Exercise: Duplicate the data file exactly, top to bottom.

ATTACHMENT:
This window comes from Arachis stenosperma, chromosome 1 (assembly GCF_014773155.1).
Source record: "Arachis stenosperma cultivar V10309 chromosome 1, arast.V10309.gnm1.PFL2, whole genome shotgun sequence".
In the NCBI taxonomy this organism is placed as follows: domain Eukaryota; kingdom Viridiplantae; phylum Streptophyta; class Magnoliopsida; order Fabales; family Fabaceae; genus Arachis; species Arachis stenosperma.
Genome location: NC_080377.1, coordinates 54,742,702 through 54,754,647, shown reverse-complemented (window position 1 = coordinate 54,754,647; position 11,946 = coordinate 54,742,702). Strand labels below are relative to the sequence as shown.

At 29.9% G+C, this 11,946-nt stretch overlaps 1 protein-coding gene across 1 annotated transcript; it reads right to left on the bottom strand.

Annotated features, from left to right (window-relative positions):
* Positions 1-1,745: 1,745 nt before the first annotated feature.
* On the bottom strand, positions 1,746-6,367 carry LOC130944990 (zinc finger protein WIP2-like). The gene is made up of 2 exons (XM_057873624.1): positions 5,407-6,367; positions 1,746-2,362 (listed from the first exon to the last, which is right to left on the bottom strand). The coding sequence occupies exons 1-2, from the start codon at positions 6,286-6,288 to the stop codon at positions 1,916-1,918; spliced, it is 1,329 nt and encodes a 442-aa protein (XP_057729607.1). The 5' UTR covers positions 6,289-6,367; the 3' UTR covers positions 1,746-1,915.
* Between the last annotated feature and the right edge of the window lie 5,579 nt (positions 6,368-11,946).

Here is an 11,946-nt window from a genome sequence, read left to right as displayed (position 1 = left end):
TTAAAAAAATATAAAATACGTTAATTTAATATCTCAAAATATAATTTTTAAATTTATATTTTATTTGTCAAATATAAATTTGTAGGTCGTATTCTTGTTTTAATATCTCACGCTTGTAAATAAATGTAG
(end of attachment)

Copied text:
This window comes from Arachis stenosperma, chromosome 1 (assembly GCF_014773155.1).
Source record: "Arachis stenosperma cultivar V10309 chromosome 1, arast.V10309.gnm1.PFL2, whole genome shotgun sequence".
In the NCBI taxonomy this organism is placed as follows: domain Eukaryota; kingdom Viridiplantae; phylum Streptophyta; class Magnoliopsida; order Fabales; family Fabaceae; genus Arachis; species Arachis stenosperma.
Genome location: NC_080377.1, coordinates 54,742,702 through 54,754,647, shown reverse-complemented (window position 1 = coordinate 54,754,647; position 11,946 = coordinate 54,742,702). Strand labels below are relative to the sequence as shown.

At 29.9% G+C, this 11,946-nt stretch overlaps 1 protein-coding gene across 1 annotated transcript; it reads right to left on the bottom strand.

Annotated features, from left to right (window-relative positions):
* Positions 1-1,745: 1,745 nt before the first annotated feature.
* On the bottom strand, positions 1,746-6,367 carry LOC130944990 (zinc finger protein WIP2-like). The gene is made up of 2 exons (XM_057873624.1): positions 5,407-6,367; positions 1,746-2,362 (listed from the first exon to the last, which is right to left on the bottom strand). The coding sequence occupies exons 1-2, from the start codon at positions 6,286-6,288 to the stop codon at positions 1,916-1,918; spliced, it is 1,329 nt and encodes a 442-aa protein (XP_057729607.1). The 5' UTR covers positions 6,289-6,367; the 3' UTR covers positions 1,746-1,915.
* Between the last annotated feature and the right edge of the window lie 5,579 nt (positions 6,368-11,946).

Here is an 11,946-nt window from a genome sequence, read left to right as displayed (position 1 = left end):
TTAAAAAAATATAAAATACGTTAATTTAATATCTCAAAATATAATTTTTAAATTTATATTTTATTTGTCAAATATAAATTTGTAGGTCGTATTCTTGTTTTAATATCTCACGCTTGTAAATAAATGTAG